Skip to main content
The Official Site of the LA Kings

Kings News

Sturm Finally a King

by Rich Hammond / Los Angeles Kings
ST. LOUIS -- Marco Sturm's wait ended at noon local time Wednesday, when he finally was able to feel like a part of the Kings.

It's been a long month for Sturm. Roughly two weeks ago, rumors surfaced of a trade from the Boston Bruins to the Kings. The trade went down on Saturday, but not until Tuesday did it become official, after Sturm went through a series of medical and on-ice tests.

Sturm flew from Los Angeles to St. Louis, arrived late Tuesday night and was on the ice with his new teammates in practice early Wednesday afternoon.

``It was not easy,'' Sturm said. ``It was always kind of up and down, but I knew that eventually it was going to get done. It was just the waiting part that's been tough. Even the last two days, I've been (with the Kings), they had to do a lot of testing, so it's been not easy, but I'm glad now that everything is over and I can focus on hockey again.''

Sturm is in the late stages of recovering from May knee surgery, and won't be in the lineup when the Kings take on the St. Louis Blues on Thursday night. The target date for Sturm's return is the Kings' Dec. 23 game against Edmonton at STAPLES Center, but there's an outside chance that Sturm might play next Tuesday at Colorado.

Between now and then, though, Sturm will practice with the team and have extra conditioning skating, given that he hasn't been in an NHL game since May 1.

Kings coach Terry Murray said there are no restrictions on Sturm when it comes to practice drills, and Sturm said he does not feel any pain in his surgically-repaired knee. Sturm had ACL surgery on his other knee in 2008, so he knows what to expect this time.

``After I came back from the first one, it didn't bother me at all,'' Sturm said. ``I think I never lose my speed, so for me, it's no reason to lose my speed. I need some time, but I should be back, 100 percent.''

When he does debut with the Kings, Sturm is likely to play left wing on the first line with center Anze Kopitar, although Murray has not committed to a line for Sturm, and Murray said it might be a while before Sturm skates with his specific linemates.

``It might just happen the day we practice before the game,'' Murray said.
``There might be only that one opportunity. I don't want to mess anything up in the practice, as we get going through games right now. But the day before that game will probably be the only opportunities.''


Murray said he intends to make one lineup change for Thursday's game, with Kevin Westgarth replacing John Zeiler as the fourth-line right winger. Brad Richardson remains out of the lineup with an upper-body injury.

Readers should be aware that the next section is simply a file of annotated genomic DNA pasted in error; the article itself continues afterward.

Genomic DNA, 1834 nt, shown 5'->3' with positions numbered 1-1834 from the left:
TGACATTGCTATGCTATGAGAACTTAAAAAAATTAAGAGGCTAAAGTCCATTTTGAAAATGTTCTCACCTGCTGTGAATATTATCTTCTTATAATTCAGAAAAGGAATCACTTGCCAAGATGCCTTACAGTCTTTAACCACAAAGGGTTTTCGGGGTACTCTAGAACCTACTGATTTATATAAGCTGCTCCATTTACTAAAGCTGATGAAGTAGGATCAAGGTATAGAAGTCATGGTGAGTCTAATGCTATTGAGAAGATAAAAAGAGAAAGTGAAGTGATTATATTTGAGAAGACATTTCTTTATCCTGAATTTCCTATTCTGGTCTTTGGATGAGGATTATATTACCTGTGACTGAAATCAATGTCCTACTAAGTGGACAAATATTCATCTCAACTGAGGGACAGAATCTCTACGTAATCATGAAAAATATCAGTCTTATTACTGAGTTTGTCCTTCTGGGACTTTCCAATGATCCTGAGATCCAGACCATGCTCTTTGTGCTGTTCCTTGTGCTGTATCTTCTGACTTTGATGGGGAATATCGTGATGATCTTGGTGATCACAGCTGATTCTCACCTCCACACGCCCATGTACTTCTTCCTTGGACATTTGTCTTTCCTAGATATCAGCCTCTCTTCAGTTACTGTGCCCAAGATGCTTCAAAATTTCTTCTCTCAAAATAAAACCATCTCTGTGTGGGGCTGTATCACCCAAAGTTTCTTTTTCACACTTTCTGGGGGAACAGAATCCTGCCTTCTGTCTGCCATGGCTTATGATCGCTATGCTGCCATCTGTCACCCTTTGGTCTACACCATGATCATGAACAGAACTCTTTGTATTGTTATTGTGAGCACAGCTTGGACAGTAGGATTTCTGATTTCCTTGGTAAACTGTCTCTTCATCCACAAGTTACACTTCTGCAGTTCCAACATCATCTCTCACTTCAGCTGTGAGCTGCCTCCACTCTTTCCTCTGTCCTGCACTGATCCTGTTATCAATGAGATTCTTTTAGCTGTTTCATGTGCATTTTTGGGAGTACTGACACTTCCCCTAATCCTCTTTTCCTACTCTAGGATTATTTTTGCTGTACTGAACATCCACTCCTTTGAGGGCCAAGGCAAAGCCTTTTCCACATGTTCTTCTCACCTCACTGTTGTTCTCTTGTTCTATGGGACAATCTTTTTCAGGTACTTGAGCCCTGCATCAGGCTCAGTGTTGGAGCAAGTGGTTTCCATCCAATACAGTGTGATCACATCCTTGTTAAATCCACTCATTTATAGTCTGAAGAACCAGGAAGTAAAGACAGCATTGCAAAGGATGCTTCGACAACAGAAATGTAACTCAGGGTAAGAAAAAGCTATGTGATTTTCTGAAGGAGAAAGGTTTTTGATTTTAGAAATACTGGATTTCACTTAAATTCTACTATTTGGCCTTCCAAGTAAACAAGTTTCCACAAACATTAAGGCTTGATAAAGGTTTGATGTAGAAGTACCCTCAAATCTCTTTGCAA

Matt Greene and Rob Scuderi will be able to return to the lineup. Both defensemen left Monday's game with injuries, but the Kings said Greene is fine.
Scuderi needed approximately 25 stitches to close a cut on his lip, the result of a high-sticking penalty.

Scuderi said his meals have been limited to oatmeal the past two days but that he is otherwise fine. Scuderi also got some sympathy from his 4-year-old son, Ryan, who recently needed stitches for a cut he received while playing ball hockey.

``When he was watching the (Detroit) game, he said I was copying him,'' Scuderi said with a grin.


Jonathan Quick had a career-high 51 saves against Detroit on Monday, and probably felt fortunate to have two days between games, leading up to Thursday's game at St. Louis.

Quick will start in goal against the Blues and said he didn't feel particularly tired after his tremendous effort against the Red Wings. Quick stopped 26 shots in the second period alone and recorded his 10th career shutout (and second of the season).

``I was a little tired afterward,'' Quick said. ``Not like gassed or anything.
After the third (period) I felt pretty good. I didn't get the work in the third like I did in the second. You get time to rest in between periods, obviously, so I felt good going out into the third.

``I think us scoring three goals at the beginning of the third helped a lot and took a lot of the pressure off. You're still playing it, to prevent goals, but it's not as much of a pressure situation. If a goal does go in, it's not going to be a 2-1 game. It's going to be a 5-1 game, so I think that makes it a little bit easier. Overall, I felt pretty good considering how many shots they got.''


Anze Kopitar's father, Matjaz, was recently named head coach of Slovenia's national team. Matjaz Kopitar played professionally in Yugoslavia and, as a coach, won a championship in the Austrian Hockey League and served as an assistant for the Slovenian national team.

Kopitar will coach Slovenia in the IIHF World Championships next month, but Anze Kopitar hopes he doesn't get the chance to play for his dad. The tournament begins in late April, during the early stages of the Stanley Cup playoffs.

``I knew they were talking,'' Anze Kopitar said of his father's involvement with the Slovenian team. ``They were talking about it over the summer. He's been involved in hockey, as much as anybody can be involved, I think. Then coming over here, to be honest I think it was missing in his life. He said it was good for him to get away from it for a few years, to be a spectator and take everything in. Now it's a great time for him to do it again.''
View More